Performance management is a year-round process, and requires much more than one conversation each year. The annual performance discussion is one of the most important of those conversations, and provides an opportunity for employees and managers to take a step away from the day-to-day work demands and have a focused discussion about the employee's performance, position, and role in the department. It is also an opportunity for the manager to hear valuable feedback from the employee.
The form includes several elements that are essential to evaluating performance at Dartmouth. It also helps managers to coach and develop employees, and plan for the year ahead in a way that is consistent with departmental priorities. We strongly suggest that managers ask employees to either complete the Preparation for Annual Performance Evaluation Discussion Topics and return the document to the manager prior to the evaluation discussion meeting, or at a minimum ask the employee to come to the meeting prepared to discuss those topics. This information will likely help remind managers of milestones in the previous year as well as understand the employee's perception of their position and performance.
Download a copy of the Evaluation Instructions (pdf).
Section 1: Core Competencies
Core competencies apply to every position at Dartmouth College. Competencies are often described as "how" one does a job, as opposed to "what" someone does, although there may be some overlap. By way of example, being an effective communicator is a technical competency for the position of Writer, but we all are expected to communicate effectively and professionally in some way within our positions, whether it is with our colleagues; faculty, staff, or students we serve; our supervisors and direct reports; or the general public.
Section 2: Position-Specific Competencies/Accountabilities
Position-specific competencies are typically drawn from the "skills and knowledge" section of a position description. For example, a position-specific competency might be demonstrating technical knowledge in a particular field, decision making and judgment, organizational skills, attention to detail, strategic thinking and planning, etc.
Position-specific accountabilities are typically drawn from the "key accountabilities" section of the position-description, such as program support, operations, systems management, or data analysis and reporting. The categories are not mutually exclusive, for example, project management may be considered a key accountability for a particular position, and also considered a competency for the position.
The key to this section is for managers to focus on the top three to five areas that are critical for the position. You should be balanced and should include critical position elements which employees are performing well, as well as including critical areas employees might need to improve or enhance.
Section 2(a), Managerial Competencies, should be completed only for positions that have responsibility for managing the work of others. This section may be deleted on evaluations for non-supervisory positions, or note N/A.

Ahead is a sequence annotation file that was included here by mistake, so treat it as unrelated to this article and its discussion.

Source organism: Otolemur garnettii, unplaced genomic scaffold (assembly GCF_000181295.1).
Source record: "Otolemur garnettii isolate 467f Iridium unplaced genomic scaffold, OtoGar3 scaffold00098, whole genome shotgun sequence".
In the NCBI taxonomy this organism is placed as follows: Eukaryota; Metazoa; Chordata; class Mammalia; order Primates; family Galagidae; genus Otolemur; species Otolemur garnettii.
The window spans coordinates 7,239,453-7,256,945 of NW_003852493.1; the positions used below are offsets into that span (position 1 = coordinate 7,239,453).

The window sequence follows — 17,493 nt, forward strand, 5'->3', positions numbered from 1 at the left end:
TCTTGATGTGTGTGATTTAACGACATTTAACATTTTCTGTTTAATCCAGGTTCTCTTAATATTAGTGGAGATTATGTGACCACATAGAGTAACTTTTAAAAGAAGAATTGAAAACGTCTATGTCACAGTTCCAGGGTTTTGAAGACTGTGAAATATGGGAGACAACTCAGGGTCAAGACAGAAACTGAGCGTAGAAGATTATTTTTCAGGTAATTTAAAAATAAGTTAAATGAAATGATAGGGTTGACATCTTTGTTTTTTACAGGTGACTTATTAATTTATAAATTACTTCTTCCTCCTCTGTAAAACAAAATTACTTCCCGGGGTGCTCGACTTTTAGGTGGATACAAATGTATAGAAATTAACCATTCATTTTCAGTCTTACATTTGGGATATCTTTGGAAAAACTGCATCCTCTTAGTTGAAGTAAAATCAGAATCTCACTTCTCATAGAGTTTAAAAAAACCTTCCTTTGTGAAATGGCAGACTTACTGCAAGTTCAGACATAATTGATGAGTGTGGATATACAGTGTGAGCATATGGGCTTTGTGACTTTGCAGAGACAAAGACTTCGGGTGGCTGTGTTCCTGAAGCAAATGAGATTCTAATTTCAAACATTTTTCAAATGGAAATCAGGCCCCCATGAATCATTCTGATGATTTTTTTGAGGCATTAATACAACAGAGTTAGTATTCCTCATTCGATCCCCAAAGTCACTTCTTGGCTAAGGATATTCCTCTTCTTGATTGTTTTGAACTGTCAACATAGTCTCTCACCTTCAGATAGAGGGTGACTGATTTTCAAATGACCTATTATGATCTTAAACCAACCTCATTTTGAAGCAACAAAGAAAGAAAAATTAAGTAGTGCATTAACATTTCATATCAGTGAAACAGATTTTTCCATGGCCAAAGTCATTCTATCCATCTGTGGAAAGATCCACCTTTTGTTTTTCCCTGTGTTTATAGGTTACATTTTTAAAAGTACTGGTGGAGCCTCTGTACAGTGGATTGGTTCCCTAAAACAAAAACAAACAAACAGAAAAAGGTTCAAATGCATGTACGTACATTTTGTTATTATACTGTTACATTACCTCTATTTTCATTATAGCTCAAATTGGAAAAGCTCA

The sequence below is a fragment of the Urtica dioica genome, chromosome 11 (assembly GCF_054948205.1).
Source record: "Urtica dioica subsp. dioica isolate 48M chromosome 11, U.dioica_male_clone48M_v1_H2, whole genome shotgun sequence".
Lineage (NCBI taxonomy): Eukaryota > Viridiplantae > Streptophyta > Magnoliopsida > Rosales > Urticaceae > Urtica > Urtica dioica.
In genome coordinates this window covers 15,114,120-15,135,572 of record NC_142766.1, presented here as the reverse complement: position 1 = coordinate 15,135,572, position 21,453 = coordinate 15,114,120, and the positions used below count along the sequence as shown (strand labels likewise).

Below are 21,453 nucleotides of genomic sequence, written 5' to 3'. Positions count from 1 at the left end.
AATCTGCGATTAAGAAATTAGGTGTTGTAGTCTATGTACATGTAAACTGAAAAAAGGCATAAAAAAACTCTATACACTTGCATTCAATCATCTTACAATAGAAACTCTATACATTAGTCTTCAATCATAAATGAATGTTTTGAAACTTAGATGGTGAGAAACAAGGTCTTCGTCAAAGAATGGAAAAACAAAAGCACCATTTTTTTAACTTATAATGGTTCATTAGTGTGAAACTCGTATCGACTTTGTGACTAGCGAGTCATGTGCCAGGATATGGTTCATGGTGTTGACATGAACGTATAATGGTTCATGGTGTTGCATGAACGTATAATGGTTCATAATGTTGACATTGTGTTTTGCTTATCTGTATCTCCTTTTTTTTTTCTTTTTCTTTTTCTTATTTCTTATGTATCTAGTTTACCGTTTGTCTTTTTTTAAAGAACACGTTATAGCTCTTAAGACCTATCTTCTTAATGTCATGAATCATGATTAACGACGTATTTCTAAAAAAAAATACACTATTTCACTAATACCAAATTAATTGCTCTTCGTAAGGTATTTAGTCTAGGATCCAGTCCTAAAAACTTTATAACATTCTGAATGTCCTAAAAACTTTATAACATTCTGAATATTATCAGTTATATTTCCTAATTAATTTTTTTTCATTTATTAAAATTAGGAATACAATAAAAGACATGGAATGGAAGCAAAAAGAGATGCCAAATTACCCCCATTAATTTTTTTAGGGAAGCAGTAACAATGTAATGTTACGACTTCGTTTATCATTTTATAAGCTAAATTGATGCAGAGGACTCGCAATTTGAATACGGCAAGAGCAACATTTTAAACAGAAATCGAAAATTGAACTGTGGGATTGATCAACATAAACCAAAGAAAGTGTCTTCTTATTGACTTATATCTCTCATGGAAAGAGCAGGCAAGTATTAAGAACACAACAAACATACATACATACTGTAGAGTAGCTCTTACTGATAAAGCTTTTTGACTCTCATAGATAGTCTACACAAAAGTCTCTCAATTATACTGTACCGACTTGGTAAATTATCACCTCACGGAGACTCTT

Section 3: Specific Objectives/Accomplishments for Past Year
This section is designed to capture and recognize specific accomplishments during the evaluation period, as well as to note progress on any goals that were set in the prior year's annual evaluation but that may have been modified or adjusted. The difference between an objective and an accomplishment is that objectives are typically planned, and may or may not have been accomplished. An accomplishment may be the completion of a specific objective, but also may be an achievement that arose out of unexpected circumstances. The key here is to include milestones or specific one-time achievements rather than listing day-to-day activities normally expected of a position. For example, "conducted research and analyzed data" is likely in the realm of day-to-day activities, unless it was a one-off assignment. Co-authoring a paper on that research which appeared in a specific publication, however, would be an accomplishment for that evaluation period.
Section 4: Summary of Performance
This section may be used in different ways depending on your evaluation style. Many managers like to include the majority of their comments and examples in narrative style. Others may write more in the individual comment sections and less in the summary. All boxes in the form will expand as you type. Many employees report that the narrative portion of the evaluation, whether it is included in a longer summary or within individual sections, is the most meaningful to them. It is just as important to provide details on what employees do well as it is to include the areas where improvement might be needed.
Section 5: Performance Objectives/Goals for Year Ahead
Performance objectives and/or goals should be included as appropriate for the position. This may include a project to be accomplished within a specific timeframe that will advance departmental goals, such as a project to redesign a particular way something is done, or obtaining training and knowledge on a new software program the department is implementing. An objective may be aligned with an area in which an employee needs to build skills or where skill enhancement would benefit the employee and the department. Use the SMART model for setting goals and objectives: objectives should be Specific, Measurable, Achievable, Relevant, and Time-based.
Section 6: Training and Professional Development